When I did my Western Canada book tour, I had a chance to do a bit more exploring as far east as Winnipeg; but I still didn’t make it back out east.  So this fall, after saving up for two years, we decided to do a mad driving tour as far east as we could get.  Initially I was going to do a book signing in Montreal and Halifax if I could swing it in order to mitigate expenses, but the book order from the publisher didn’t work out in time, so we decided to carry on anyway.  In a way I was relieved; as a person who suffers from social anxiety I have to build up my courage to meet the public, and it was pleasant to toy with the idea of just enjoying an actual vacation.  For the most part, I didn’t tell the people I knew that I was coming through because I wasn’t sure specifically when I was going to be there or how long I was going to stay.  And that turned out to be a good idea, because internet availability turned out to be sketchy in many of the places I stayed, and so even when I did contact people, reaching them when I needed to often wasn’t possible.  It’s weird to realize that Canada, even though it’s one of the G8, has large areas where cell phone service is still sketchy.

Most Canadians never see it.  They never go outside of the next province or two over, and they often say they have no interest in doing so.  I think this is a mistake.  I think this leads to a certain regionalism that creates an artificial tension between Canadians in every area from social interaction to politics.  It leads to each of us believing we have the “true” sense of what “Canadian” is.

There are still vast expanses of the country to which I have never been.  I’ve never been farther north than Northern Alberta, and I’ve never been to Newfoundland because it’s either been too far away or the ferry ride was just too expensive; so there are still two whole provinces and two whole territories for me to even start to explore.  So I apologize for their exclusion in my writing.  It’s not a snub; it’s just that I can’t write what I don’t know.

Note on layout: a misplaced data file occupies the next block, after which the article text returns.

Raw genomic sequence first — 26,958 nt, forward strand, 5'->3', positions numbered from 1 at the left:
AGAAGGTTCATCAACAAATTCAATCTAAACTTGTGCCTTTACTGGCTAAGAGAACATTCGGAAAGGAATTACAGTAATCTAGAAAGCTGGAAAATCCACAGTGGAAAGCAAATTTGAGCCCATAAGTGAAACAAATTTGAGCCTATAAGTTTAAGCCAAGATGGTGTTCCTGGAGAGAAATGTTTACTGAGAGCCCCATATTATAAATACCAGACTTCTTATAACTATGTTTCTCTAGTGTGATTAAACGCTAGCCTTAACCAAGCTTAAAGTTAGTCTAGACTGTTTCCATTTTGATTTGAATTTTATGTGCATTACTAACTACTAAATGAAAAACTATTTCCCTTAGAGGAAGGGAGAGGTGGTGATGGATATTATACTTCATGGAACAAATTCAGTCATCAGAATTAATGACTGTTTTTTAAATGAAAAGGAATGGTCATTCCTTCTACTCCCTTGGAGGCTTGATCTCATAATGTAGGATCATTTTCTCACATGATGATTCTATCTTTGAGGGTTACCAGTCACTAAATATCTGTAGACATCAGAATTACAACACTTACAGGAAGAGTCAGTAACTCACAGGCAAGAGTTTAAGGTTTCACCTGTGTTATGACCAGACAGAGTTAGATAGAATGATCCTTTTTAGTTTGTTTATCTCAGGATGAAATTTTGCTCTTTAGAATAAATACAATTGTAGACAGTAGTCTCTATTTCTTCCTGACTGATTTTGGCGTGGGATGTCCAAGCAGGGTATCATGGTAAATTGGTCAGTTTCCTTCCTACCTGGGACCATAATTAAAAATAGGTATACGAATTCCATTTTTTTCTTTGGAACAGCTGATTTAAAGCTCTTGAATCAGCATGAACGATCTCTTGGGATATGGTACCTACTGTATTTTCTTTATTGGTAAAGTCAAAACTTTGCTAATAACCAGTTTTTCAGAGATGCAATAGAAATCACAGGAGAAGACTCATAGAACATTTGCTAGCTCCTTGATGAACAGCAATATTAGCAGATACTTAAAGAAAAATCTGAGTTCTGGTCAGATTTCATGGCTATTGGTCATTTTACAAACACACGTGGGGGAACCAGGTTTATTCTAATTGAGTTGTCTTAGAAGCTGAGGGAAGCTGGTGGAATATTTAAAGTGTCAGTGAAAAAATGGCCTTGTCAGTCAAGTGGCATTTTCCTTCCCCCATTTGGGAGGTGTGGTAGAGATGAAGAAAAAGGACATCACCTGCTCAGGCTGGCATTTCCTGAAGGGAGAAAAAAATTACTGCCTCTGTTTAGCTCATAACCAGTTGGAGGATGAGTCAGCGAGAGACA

This series is a compilation of my experiences and observations over the course of my major Canadian journeys.  What I’m trying to communicate is my sense of spirit-of-place.  More than the details of what is happening in each of these places in Canada, I want to try to give you a sense of the loci of these places, and the spirit of their people; and through that, perhaps somewhat to communicate the spirit of “Canada,” and of “Canadians.”

Next article: On the Trans-Canada

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Sable Aradia (Diane Morrison) has been a traditional witch most of her life, and she is a licensed Wiccan minister and a Third Degree initiate in the Star Sapphire and Pagans for Peace traditions. Author of "The Witch's Eight Paths of Power" (Red Wheel/Weiser 2014) and contributor to "Pagan Consent Culture" and "The Pagan Leadership Anthology," she also writes "Between the Shadows" at Patheos' Pagan channel and contributes to Gods & Radicals. Sable is just breaking out as a speculative fiction writer under her legal name, and a new serial, the Wyrd West Chronicles, will be released on the Spring Equinox this year. Like most writers, she does a lot of other things to help pay the bills, including music, Etsy crafts, and working part time at a bookstore. She lives in Vernon, BC, Canada with her two life partners and her furbabies in a cabin on the edge of the woods.